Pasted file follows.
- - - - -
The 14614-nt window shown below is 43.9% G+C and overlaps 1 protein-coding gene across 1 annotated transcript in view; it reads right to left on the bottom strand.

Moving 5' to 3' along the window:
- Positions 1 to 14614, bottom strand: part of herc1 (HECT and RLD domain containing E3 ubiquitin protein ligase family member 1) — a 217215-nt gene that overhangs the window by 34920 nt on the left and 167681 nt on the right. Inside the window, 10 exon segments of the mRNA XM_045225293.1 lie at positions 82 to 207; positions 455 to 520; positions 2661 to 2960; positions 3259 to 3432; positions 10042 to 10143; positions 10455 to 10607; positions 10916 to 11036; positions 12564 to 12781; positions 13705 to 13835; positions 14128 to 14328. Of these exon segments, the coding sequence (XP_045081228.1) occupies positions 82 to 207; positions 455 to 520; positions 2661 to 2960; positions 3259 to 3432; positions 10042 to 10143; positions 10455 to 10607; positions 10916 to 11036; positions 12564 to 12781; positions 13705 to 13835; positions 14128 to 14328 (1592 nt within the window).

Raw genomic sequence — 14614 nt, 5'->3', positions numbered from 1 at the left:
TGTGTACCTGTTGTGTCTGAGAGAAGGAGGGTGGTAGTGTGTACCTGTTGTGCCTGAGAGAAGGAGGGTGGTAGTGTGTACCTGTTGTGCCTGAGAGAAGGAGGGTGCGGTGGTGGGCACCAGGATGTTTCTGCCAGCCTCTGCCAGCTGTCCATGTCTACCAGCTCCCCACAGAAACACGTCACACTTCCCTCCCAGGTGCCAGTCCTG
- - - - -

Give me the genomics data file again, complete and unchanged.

The 14614-nt window shown below is 43.9% G+C and overlaps 1 protein-coding gene across 1 annotated transcript in view; it reads right to left on the bottom strand.

Moving 5' to 3' along the window:
- Positions 1 to 14614, bottom strand: part of herc1 (HECT and RLD domain containing E3 ubiquitin protein ligase family member 1) — a 217215-nt gene that overhangs the window by 34920 nt on the left and 167681 nt on the right. Inside the window, 10 exon segments of the mRNA XM_045225293.1 lie at positions 82 to 207; positions 455 to 520; positions 2661 to 2960; positions 3259 to 3432; positions 10042 to 10143; positions 10455 to 10607; positions 10916 to 11036; positions 12564 to 12781; positions 13705 to 13835; positions 14128 to 14328. Of these exon segments, the coding sequence (XP_045081228.1) occupies positions 82 to 207; positions 455 to 520; positions 2661 to 2960; positions 3259 to 3432; positions 10042 to 10143; positions 10455 to 10607; positions 10916 to 11036; positions 12564 to 12781; positions 13705 to 13835; positions 14128 to 14328 (1592 nt within the window).

Raw genomic sequence — 14614 nt, 5'->3', positions numbered from 1 at the left:
TGTGTACCTGTTGTGTCTGAGAGAAGGAGGGTGGTAGTGTGTACCTGTTGTGCCTGAGAGAAGGAGGGTGGTAGTGTGTACCTGTTGTGCCTGAGAGAAGGAGGGTGCGGTGGTGGGCACCAGGATGTTTCTGCCAGCCTCTGCCAGCTGTCCATGTCTACCAGCTCCCCACAGAAACACGTCACACTTCCCTCCCAGGTGCCAGTCCTG